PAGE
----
About this place
The dramatic peaks of the Barren's Range form a spectacular backdrop for the purpose-built whale-watching platforms at Point Ann. These platforms are popular from June to the end of October when southern right whales can be seen cavorting in the bay on most days during the whale season.
During summer, southern right whales prefer the open ocean, away from the coast, but during early winter and spring the mother and baby whales come in close to shore. Near the surf line in sheltered bays, whales give birth to their young before returning to deeper waters as summer approaches. On average, they calve once every three years. Newborn animals are between four and a half to six metres long and weigh approximately one and a half tonnes.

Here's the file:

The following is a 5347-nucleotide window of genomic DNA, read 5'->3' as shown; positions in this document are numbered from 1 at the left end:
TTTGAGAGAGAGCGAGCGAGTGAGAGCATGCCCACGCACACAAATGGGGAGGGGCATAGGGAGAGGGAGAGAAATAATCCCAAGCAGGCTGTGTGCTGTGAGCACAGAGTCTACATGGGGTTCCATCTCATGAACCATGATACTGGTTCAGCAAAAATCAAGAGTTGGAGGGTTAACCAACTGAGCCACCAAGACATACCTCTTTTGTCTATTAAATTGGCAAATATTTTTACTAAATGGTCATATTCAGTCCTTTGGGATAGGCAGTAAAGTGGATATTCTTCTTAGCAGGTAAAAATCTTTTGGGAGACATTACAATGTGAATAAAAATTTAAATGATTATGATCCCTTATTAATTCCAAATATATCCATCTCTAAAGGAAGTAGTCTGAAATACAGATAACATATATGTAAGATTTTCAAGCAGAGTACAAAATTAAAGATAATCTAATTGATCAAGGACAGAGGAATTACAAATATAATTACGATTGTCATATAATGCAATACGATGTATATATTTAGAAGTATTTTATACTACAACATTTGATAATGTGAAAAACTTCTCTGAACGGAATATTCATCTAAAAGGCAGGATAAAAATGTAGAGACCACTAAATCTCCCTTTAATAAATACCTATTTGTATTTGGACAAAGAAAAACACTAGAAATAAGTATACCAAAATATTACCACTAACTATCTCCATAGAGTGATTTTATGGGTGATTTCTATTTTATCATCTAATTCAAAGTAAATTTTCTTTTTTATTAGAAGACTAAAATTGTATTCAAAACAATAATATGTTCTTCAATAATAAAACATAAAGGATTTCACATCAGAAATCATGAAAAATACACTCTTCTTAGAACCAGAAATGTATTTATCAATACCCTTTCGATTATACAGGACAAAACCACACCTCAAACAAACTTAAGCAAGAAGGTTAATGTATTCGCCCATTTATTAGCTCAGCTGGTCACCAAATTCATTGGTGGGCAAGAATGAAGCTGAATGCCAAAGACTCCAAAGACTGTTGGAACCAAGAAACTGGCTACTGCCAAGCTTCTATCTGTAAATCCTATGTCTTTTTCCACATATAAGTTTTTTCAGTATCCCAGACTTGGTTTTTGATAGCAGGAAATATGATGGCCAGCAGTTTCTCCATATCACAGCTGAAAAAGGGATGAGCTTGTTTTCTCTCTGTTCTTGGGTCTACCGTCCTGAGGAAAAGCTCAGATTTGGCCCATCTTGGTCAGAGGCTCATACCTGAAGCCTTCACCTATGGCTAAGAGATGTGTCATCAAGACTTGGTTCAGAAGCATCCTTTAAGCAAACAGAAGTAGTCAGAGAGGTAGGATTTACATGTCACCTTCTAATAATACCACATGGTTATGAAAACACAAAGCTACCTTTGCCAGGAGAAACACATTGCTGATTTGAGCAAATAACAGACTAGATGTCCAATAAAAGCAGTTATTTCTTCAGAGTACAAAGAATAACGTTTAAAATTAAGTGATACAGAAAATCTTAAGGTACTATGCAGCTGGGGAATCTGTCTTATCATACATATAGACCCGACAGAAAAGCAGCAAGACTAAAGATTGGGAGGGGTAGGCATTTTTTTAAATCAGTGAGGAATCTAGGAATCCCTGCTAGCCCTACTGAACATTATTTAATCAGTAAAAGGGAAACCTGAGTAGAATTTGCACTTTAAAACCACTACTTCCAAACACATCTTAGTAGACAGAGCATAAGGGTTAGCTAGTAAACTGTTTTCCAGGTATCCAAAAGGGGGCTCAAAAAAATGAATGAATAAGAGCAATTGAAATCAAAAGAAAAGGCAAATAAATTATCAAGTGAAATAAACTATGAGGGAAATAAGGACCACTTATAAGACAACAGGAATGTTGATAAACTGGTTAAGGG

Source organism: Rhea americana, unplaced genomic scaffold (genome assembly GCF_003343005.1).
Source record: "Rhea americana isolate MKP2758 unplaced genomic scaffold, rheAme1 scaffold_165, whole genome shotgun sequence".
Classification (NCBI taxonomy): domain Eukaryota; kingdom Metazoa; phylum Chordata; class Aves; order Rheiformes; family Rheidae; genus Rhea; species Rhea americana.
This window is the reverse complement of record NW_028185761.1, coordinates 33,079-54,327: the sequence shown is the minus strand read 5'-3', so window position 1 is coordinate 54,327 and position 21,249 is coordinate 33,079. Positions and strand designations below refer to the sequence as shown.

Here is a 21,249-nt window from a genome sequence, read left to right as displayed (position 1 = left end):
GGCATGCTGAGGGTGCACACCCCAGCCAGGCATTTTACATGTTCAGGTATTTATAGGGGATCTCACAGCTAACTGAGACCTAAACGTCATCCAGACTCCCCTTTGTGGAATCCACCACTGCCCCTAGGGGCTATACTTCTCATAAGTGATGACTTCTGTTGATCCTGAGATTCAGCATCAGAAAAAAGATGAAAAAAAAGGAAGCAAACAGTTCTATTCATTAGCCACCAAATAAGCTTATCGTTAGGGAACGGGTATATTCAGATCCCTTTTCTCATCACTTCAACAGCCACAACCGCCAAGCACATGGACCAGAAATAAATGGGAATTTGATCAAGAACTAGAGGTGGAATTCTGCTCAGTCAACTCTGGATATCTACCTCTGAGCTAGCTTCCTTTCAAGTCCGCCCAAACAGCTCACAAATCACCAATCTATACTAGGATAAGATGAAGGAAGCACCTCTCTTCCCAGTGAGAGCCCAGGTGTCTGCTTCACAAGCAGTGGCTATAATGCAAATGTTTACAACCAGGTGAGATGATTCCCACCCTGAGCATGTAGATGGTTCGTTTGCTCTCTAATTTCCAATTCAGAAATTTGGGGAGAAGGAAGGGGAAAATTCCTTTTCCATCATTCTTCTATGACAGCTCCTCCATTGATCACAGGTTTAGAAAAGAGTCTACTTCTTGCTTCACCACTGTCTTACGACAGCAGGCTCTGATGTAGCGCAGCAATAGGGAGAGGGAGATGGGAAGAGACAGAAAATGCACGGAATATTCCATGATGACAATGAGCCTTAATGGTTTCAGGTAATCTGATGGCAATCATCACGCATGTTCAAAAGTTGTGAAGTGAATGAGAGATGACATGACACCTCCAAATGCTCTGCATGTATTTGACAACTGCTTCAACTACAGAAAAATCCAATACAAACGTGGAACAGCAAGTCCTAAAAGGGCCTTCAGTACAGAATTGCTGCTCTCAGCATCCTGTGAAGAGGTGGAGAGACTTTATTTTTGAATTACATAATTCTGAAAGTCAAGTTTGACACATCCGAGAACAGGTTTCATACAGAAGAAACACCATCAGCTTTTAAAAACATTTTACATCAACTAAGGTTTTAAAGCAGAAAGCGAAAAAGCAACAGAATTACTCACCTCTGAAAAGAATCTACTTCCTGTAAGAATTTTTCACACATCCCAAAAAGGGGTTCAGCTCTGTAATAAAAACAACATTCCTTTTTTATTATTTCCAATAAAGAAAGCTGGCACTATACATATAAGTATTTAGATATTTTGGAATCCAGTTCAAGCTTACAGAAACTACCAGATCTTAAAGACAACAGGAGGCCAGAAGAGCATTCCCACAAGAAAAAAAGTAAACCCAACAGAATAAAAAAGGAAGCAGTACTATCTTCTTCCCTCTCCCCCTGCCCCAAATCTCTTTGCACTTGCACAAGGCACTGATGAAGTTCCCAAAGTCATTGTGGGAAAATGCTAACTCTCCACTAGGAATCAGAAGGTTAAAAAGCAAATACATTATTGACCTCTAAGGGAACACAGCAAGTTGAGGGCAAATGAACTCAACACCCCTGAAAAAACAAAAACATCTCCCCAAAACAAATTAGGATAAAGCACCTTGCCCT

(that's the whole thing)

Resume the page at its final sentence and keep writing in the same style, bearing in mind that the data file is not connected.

Other activities include walking the Point Ann Heritage Trail, beachcombing, swimming and fishing.
Plan when to visit. Consider travelling with a personal location beacon (PLB). In the event you need to be rescued it could save your life!
Coast risks and cliff risks are significant in this park.
There are sealed paths to lookouts and picnic areas.
There is a beach launch area for roof-top boats (less than 3 meters).
Canoeing and kayaking
Plants, wildlife and fungi
Visit the Atlas of Living Australia for a list of species recorded within a 5km radius of Point Ann.
We recognise and acknowledge Goreng, Menang and Wudjari people as the traditional owners of Fitzgerald River National Park.